HOME |  CULT MOVIES | COMPETITIONS | ADVERTISE |  CONTACT US |  ABOUT US
 
 
 
Newest Reviews
American Fiction
Poor Things
Thunderclap
Zeiram
Legend of the Bat
Party Line
Night Fright
Pacha, Le
Kimi
Assemble Insert
Venus Tear Diamond, The
Promare
Beauty's Evil Roses, The
Free Guy
Huck and Tom's Mississippi Adventure
Rejuvenator, The
Who Fears the Devil?
Guignolo, Le
Batman, The
Land of Many Perfumes
Cat vs. Rat
Tom & Jerry: The Movie
Naked Violence
Joyeuses Pacques
Strangeness, The
How I Became a Superhero
Golden Nun
Incident at Phantom Hill
Winterhawk
Resident Evil: Welcome to Raccoon City
Maigret Sets a Trap
B.N.A.
Hell's Wind Staff, The
Topo Gigio and the Missile War
Battant, Le
Penguin Highway
Cazadore de Demonios
Snatchers
Imperial Swordsman
Foxtrap
   
 
Newest Articles
3 From Arrow Player: Sweet Sugar, Girls Nite Out and Manhattan Baby
Little Cat Feat: Stephen King's Cat's Eye on 4K UHD
La Violence: Dobermann at 25
Serious Comedy: The Wrong Arm of the Law on Blu-ray
DC Showcase: Constantine - The House of Mystery and More on Blu-ray
Monster Fun: Three Monster Tales of Sci-Fi Terror on Blu-ray
State of the 70s: Play for Today Volume 3 on Blu-ray
The Movie Damned: Cursed Films II on Shudder
The Dead of Night: In Cold Blood on Blu-ray
Suave and Sophisticated: The Persuaders! Take 50 on Blu-ray
Your Rules are Really Beginning to Annoy Me: Escape from L.A. on 4K UHD
A Woman's Viewfinder: The Camera is Ours on DVD
Chaplin's Silent Pursuit: Modern Times on Blu-ray
The Ecstasy of Cosmic Boredom: Dark Star on Arrow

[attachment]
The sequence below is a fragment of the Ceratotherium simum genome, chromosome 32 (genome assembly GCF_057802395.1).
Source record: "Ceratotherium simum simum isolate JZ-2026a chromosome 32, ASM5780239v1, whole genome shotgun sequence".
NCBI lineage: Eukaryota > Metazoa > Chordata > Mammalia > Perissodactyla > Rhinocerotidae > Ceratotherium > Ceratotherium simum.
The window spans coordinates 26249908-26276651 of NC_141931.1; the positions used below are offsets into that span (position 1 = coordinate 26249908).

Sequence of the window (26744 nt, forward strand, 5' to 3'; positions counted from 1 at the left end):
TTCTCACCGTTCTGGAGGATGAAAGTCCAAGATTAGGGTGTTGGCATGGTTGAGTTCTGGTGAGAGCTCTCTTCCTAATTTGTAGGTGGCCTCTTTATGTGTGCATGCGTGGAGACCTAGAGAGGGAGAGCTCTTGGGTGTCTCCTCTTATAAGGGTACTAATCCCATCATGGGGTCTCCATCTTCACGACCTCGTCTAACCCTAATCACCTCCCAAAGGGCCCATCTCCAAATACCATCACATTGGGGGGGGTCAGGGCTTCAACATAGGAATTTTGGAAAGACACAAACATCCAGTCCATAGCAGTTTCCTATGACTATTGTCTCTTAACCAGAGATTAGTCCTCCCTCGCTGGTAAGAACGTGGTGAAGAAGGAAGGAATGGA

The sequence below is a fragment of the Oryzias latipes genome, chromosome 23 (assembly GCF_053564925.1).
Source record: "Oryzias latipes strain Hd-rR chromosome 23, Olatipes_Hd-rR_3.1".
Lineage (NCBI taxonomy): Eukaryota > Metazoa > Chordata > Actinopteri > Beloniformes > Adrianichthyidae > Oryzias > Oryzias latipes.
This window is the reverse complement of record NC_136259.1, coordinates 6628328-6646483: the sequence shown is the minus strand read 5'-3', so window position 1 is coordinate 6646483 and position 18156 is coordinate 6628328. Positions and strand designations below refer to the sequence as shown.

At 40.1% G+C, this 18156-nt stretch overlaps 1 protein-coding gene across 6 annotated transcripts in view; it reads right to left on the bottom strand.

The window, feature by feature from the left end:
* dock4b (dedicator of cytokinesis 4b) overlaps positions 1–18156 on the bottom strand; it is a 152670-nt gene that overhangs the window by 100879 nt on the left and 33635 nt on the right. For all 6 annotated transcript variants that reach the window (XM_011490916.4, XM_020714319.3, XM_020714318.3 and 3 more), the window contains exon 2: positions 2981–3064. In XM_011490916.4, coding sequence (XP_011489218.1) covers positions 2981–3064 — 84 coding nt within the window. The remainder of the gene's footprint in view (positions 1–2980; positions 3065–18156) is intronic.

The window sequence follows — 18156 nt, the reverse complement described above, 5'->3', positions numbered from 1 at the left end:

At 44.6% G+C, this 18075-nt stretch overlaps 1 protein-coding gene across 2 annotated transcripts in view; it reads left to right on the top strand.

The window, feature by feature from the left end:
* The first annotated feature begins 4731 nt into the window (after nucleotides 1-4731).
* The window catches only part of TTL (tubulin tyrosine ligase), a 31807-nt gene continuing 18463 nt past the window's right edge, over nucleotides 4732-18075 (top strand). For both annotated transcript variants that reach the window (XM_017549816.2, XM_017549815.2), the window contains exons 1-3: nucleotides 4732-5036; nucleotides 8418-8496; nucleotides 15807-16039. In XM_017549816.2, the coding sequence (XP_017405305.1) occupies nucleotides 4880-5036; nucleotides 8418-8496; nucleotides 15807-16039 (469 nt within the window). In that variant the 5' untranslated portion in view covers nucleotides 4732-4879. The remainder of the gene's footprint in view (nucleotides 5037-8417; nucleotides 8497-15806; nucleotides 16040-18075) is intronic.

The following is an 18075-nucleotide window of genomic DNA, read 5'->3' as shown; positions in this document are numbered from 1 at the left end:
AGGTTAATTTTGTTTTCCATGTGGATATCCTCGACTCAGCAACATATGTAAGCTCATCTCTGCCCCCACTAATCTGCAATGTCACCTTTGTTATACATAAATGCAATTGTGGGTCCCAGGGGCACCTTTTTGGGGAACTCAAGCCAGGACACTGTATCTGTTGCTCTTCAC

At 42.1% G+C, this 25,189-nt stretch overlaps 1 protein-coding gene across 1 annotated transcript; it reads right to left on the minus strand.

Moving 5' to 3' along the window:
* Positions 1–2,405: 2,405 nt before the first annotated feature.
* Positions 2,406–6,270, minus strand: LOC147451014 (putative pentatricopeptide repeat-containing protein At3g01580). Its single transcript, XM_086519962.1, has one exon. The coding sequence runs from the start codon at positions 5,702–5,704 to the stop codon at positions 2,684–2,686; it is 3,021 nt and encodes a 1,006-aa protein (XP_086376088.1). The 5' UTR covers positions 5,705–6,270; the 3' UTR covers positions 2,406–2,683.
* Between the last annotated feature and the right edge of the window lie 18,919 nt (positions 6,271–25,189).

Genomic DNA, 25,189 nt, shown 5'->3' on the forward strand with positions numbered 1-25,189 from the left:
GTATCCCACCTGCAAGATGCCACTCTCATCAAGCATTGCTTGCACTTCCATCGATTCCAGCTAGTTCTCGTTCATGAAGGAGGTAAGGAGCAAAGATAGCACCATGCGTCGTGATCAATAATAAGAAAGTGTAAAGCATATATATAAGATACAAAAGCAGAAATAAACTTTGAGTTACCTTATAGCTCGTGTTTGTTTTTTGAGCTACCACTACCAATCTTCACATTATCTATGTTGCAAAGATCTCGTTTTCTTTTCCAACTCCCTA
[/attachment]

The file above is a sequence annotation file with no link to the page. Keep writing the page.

A Frosty Reception: South and The Great White Silence on Blu-ray
You'll Never Guess Which is Sammo: Skinny Tiger and Fatty Dragon on Blu-ray
Two Christopher Miles Shorts: The Six-Sided Triangle/Rhythm 'n' Greens on Blu-ray
Not So Permissive: The Lovers! on Blu-ray
Uncomfortable Truths: Three Shorts by Andrea Arnold on MUBI
The Call of Nostalgia: Ghostbusters Afterlife on Blu-ray
Moon Night - Space 1999: Super Space Theater on Blu-ray
Super Sammo: Warriors Two and The Prodigal Son on Blu-ray
Sex vs Violence: In the Realm of the Senses on Blu-ray
What's So Funny About Brit Horror? Vampira and Bloodbath at the House of Death on Arrow
Keeping the Beatles Alive: Get Back
   
 
  Shaft Shut Your Mouth!
Year: 2000
Director: John Singleton
Stars: Samuel L. Jackson, Vanessa Williams, Jeffrey Wright, Christian Bale, Busta Rhymes, Dan Hedaya, Toni Collette, Richard Roundtree, Ruben Santiago-Hudson, Josef Sommer, Lynne Thigpen, Philip Bosco, Pat Hingle, Lee Tergesen, Daniel von Bargen
Genre: Drama, Action, ThrillerBuy from Amazon
Rating:  7 (from 1 vote)
Review: John Shaft (Samuel L. Jackson) is a New York City cop who has been called out just before Christmas to this restaurant to investigate a serious assault. From what he can work out from asking his girlfriend, a black young man was out for a meal when a rich white boy noticed him and started calling out racist comments, seemingly because he didn’t think someone African-American should be there in the first place. The victim then cut a pair of eye holes in a white napkin and jokingly put it over the rich boy’s head, and everyone laughed: the joke was on him. But he didn’t think it was very funny, and Shaft works out this man is Walter Wade Jr (Christian Bale) who is an heir to a fortune. If only there had been a witness to the attack…

What was technically not a remake but the third sequel in the Shaft series was released well after the heyday of Blaxploitation, but the previous decade of the nineteen-nineties had seen much of the pop culture of the seventies become cool again after being laughed at in the eighties, so a revival of the franchise that kicked off the thrillers for black audiences genre was inevitable. The trouble was, by the time a troubled production, with nobody seeing eye to eye on what to do with the character, was finally released to cinemas, we were looking to a new millennium and the shine of the nineties, never mind the seventies, was beginning to tarnish. Not helping was the manner in which they turned it into a police procedural for most of the running time, which by then was pretty old hat.